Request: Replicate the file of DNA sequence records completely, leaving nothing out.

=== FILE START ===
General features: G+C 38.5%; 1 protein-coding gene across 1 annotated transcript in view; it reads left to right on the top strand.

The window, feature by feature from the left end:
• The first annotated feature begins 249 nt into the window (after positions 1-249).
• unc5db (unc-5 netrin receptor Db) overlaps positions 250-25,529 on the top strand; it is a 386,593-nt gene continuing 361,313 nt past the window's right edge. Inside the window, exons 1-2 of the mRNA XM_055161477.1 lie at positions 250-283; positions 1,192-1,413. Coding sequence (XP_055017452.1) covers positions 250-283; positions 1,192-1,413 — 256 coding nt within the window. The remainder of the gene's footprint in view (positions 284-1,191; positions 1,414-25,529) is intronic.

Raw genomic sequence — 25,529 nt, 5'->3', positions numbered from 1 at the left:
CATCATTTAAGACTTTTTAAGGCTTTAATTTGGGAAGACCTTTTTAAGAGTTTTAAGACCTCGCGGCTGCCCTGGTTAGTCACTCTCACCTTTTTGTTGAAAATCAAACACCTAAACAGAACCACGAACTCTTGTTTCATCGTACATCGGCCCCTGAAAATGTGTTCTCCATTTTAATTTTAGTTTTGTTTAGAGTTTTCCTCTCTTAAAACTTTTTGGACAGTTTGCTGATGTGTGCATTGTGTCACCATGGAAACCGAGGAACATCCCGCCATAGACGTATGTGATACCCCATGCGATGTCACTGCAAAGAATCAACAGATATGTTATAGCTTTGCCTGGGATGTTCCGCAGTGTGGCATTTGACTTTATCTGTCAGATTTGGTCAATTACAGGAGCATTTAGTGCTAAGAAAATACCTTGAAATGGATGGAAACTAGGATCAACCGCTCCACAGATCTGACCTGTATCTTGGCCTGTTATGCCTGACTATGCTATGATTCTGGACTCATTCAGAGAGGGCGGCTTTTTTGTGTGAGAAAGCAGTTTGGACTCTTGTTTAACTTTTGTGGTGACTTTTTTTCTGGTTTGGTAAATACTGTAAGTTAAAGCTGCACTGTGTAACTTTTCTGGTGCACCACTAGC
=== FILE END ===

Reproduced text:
General features: G+C 38.5%; 1 protein-coding gene across 1 annotated transcript in view; it reads left to right on the top strand.

The window, feature by feature from the left end:
• The first annotated feature begins 249 nt into the window (after positions 1-249).
• unc5db (unc-5 netrin receptor Db) overlaps positions 250-25,529 on the top strand; it is a 386,593-nt gene continuing 361,313 nt past the window's right edge. Inside the window, exons 1-2 of the mRNA XM_055161477.1 lie at positions 250-283; positions 1,192-1,413. Coding sequence (XP_055017452.1) covers positions 250-283; positions 1,192-1,413 — 256 coding nt within the window. The remainder of the gene's footprint in view (positions 284-1,191; positions 1,414-25,529) is intronic.

Raw genomic sequence — 25,529 nt, 5'->3', positions numbered from 1 at the left:
CATCATTTAAGACTTTTTAAGGCTTTAATTTGGGAAGACCTTTTTAAGAGTTTTAAGACCTCGCGGCTGCCCTGGTTAGTCACTCTCACCTTTTTGTTGAAAATCAAACACCTAAACAGAACCACGAACTCTTGTTTCATCGTACATCGGCCCCTGAAAATGTGTTCTCCATTTTAATTTTAGTTTTGTTTAGAGTTTTCCTCTCTTAAAACTTTTTGGACAGTTTGCTGATGTGTGCATTGTGTCACCATGGAAACCGAGGAACATCCCGCCATAGACGTATGTGATACCCCATGCGATGTCACTGCAAAGAATCAACAGATATGTTATAGCTTTGCCTGGGATGTTCCGCAGTGTGGCATTTGACTTTATCTGTCAGATTTGGTCAATTACAGGAGCATTTAGTGCTAAGAAAATACCTTGAAATGGATGGAAACTAGGATCAACCGCTCCACAGATCTGACCTGTATCTTGGCCTGTTATGCCTGACTATGCTATGATTCTGGACTCATTCAGAGAGGGCGGCTTTTTTGTGTGAGAAAGCAGTTTGGACTCTTGTTTAACTTTTGTGGTGACTTTTTTTCTGGTTTGGTAAATACTGTAAGTTAAAGCTGCACTGTGTAACTTTTCTGGTGCACCACTAGC